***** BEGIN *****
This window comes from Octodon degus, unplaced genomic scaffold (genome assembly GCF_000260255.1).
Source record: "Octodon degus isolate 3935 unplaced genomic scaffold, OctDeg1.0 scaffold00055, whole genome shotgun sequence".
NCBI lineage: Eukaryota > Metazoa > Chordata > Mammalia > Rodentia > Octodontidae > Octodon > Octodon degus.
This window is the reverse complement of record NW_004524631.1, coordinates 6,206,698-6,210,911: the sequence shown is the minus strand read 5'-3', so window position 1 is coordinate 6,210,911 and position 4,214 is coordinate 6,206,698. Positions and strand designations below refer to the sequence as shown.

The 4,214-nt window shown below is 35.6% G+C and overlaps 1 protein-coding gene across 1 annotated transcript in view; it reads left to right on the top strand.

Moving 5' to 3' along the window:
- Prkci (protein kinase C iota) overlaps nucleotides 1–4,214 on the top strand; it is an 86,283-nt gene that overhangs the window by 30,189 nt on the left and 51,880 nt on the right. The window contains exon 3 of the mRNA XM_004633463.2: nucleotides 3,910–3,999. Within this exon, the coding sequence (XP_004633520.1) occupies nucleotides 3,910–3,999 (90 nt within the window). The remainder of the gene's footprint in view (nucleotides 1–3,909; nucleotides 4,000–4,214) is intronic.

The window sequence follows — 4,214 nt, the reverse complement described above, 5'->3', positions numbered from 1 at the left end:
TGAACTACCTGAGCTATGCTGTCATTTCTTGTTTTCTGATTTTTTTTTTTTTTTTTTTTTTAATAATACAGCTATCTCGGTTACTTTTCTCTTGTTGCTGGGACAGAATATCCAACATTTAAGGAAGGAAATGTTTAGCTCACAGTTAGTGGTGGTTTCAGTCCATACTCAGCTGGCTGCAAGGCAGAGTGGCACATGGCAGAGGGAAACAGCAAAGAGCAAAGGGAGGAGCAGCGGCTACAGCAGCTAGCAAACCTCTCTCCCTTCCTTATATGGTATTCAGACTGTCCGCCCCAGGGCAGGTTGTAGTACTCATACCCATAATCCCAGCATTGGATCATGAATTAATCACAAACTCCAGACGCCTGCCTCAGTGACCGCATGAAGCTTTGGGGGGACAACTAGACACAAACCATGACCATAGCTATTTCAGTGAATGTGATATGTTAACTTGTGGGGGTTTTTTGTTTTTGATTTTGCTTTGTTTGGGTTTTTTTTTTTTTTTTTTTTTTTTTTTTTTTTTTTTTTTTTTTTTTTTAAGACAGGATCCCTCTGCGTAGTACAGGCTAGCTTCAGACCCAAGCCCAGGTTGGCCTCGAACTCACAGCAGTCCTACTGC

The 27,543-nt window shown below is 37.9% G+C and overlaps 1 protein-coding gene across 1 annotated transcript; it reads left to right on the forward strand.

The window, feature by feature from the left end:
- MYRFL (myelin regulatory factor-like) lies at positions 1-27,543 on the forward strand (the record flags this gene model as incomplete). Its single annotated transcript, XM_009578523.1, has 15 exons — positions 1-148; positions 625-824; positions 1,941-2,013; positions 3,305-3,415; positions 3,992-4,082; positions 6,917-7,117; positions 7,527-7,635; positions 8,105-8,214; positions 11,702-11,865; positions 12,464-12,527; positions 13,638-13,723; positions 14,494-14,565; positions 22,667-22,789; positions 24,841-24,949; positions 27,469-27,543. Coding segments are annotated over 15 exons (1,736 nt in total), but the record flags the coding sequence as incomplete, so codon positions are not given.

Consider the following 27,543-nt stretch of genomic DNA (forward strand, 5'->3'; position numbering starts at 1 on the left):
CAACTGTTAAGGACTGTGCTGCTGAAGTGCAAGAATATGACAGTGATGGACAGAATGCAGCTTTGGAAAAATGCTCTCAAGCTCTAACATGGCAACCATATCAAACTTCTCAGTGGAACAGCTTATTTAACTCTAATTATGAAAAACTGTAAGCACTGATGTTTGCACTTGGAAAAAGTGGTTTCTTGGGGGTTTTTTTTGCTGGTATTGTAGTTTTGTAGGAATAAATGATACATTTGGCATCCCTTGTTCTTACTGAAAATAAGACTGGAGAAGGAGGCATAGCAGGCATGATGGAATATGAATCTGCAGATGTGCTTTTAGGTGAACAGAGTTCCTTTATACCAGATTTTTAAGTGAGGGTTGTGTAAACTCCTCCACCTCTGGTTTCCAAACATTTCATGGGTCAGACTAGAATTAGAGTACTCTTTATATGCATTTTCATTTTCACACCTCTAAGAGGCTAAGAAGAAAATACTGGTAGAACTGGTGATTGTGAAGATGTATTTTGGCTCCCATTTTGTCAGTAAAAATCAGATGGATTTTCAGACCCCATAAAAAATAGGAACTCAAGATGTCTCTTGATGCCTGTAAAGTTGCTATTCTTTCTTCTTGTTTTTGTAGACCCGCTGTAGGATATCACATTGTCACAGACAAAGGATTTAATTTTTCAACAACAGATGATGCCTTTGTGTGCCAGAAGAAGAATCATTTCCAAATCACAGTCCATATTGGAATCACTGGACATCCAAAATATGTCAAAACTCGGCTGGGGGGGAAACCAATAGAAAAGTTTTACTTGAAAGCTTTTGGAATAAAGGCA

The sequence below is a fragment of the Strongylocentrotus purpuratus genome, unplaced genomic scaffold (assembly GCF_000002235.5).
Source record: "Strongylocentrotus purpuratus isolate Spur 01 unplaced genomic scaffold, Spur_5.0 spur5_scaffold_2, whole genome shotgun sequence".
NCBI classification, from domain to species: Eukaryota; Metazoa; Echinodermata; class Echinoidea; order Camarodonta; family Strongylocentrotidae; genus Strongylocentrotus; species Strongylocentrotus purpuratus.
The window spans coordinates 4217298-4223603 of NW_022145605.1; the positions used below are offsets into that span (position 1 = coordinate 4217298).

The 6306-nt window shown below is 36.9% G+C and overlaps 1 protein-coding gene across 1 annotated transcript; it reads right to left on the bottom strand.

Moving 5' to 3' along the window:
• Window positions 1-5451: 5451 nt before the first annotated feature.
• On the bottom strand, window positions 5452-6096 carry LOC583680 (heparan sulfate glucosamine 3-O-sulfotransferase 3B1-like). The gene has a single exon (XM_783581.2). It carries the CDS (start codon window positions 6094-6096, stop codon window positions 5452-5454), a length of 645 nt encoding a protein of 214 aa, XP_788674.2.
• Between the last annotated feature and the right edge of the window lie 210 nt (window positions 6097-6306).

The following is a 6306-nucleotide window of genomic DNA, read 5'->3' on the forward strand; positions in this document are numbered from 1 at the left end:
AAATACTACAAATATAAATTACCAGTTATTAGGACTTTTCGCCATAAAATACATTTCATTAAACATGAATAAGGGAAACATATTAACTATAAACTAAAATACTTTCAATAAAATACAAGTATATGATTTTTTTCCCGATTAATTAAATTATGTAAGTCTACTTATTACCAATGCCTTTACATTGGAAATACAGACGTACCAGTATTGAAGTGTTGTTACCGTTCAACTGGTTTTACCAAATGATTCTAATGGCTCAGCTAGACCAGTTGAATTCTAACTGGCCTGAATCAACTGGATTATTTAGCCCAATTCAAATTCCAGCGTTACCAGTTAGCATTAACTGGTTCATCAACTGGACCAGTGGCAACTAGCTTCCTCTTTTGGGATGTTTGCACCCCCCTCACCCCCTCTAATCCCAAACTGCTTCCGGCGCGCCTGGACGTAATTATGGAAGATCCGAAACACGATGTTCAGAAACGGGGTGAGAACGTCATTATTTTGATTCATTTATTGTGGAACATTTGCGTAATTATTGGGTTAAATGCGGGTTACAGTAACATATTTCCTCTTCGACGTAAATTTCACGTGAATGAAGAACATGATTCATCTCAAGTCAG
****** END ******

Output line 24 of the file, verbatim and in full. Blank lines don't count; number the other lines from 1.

The following is a 6306-nucleotide window of genomic DNA, read 5'->3' on the forward strand; positions in this document are numbered from 1 at the left end: